The main entrance is situated in a plaza which is held on the left by an angled extension to the ground floor. This contains the public waiting area and has a double height entrance canopy, which is topped by south-facing terraces serving the higher floors. The entrance leads to a double height lobby with timber slats lining the upper walls and ceiling. The complex set of the building’s functions – from cubicles for handling cat-flu cases to a corporate fund-raising suite – are arranged neatly on top of one another. The ground floor contains the hospital (above a basement level plant room and staff showers), laboratory, laundry, and hospital administration offices. Above that is a floor containing training and conference facilities, followed by four floors dedicated to administration, including fund raising, marketing, operations and HR. The central internal corridor that links the services on the lower levels forms a service spine for the upper levels. This allows for naturally ventilated open-plan offices with spectacular views courtesy of strips of floor-to-ceiling glazing. The top floor contains a boardroom and multi-use function area which can seat 190-230 people depending on the configuration, typically lectures or fund-raising events. The function room opens out to an external terrace.

Building to a height of eight storeys above a basement level that sits tightly between a low-level goods rail line to the north-east and a Southern Rail line to the west presented a significant set of challenges in terms of construction. A structural solution was devised that would maximise efficiency and make best use of space within the confined footprint. Due to poor ground conditions it was decided to build the foundations on a piled raft basement slab. This required the installation of 180 piles 20m deep, which also provided enough rigidity to guard against movement caused by northern line extension tunnelling works which were also taking place close to the site.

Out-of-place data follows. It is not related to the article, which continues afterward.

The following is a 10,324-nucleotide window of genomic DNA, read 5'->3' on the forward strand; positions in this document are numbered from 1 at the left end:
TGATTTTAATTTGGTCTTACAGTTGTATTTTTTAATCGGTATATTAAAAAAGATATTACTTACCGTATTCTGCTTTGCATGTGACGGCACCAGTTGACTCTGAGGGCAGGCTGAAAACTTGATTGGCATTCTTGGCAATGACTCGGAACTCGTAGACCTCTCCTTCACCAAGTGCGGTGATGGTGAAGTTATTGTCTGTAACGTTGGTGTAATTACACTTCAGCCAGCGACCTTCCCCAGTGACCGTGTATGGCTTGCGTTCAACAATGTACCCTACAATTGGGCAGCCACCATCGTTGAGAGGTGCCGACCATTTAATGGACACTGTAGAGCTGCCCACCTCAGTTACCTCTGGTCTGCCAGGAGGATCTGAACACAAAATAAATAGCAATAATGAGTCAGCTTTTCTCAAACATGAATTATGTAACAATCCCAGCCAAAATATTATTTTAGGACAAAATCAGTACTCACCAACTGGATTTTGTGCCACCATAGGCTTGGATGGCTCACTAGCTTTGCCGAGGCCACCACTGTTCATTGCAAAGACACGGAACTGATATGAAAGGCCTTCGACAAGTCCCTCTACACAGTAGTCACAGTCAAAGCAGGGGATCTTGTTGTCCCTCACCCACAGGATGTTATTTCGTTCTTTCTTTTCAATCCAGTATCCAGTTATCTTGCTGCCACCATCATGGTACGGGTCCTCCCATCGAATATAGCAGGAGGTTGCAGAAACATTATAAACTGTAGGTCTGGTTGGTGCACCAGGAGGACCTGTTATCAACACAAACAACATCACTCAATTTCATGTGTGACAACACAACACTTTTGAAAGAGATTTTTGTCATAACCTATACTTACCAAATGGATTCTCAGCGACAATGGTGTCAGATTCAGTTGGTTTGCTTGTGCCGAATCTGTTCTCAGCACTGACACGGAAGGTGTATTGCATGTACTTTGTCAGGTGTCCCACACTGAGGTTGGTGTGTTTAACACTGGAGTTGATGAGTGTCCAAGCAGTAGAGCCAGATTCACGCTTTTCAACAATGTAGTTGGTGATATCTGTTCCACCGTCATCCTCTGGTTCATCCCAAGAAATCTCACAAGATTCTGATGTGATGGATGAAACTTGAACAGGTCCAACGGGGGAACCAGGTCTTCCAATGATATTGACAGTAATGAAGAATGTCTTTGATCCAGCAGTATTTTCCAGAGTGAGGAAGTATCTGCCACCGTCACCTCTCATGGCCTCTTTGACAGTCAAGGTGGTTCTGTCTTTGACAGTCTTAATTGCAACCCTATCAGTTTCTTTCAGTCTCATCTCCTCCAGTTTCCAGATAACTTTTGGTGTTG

Above ground, the reinforced concrete superstructure consists of flat slabs spanning up to 8.3m between reinforced concrete walls and columns. To overcome the challenge of having limited vehicular access to the site, the concrete structure was constructed in-situ, to reduce the need for delivery of larger building components.

The flat slab system provides flexibility in the arrangement of partitions and services and was also beneficial in the construction of the open-plan office spaces on the upper levels.

Another challenge to overcome was the materials and specification of the external cladding, which needed to consider the site’s restricted access, the potential corrosion from ferrous particles due to the proximity of the train lines, ease of maintenance, and durability. In choosing the glazed terracotta, reflection studies and simulations also had to be carried out to ensure that train drivers would not be affected by the sunlight reflected on the tiles.

With such a degree of specialist services to provide, as well as a number of technical construction challenges to overcome, the JCT Construction Management contract is the ideal solution for this type of project – which requires close collaboration and teamwork, and the need to have works carried out by a number of specialist practitioners. Considering that BDCH is a charity and funding for the project would have to be planned very carefully, the JCT Construction Management contract keeps the project on a tight leash.

Start: November 2014
Completion: July 2016
Size: 4,000m²
Cost: £18m
Contract: JCT Construction Management contract (CM)
Client: Battersea Dogs and Cats Home (BDCH)
Architect: Jonathan Clark Architects
Main contractor: Sir Robert McAlpine
Structural engineer: Fluid Structures
Quantity surveyor and cost consultants: PT Projects
M&E services engineer and sustainability consultant: Mendick Waring
Acoustic engineer: Sandy Brown Associates
CAD software: Vectorworks
Annual C02 emissions: 17kg/m²

Image: Jonathan Clark Architects Ltd and Hufton + Crow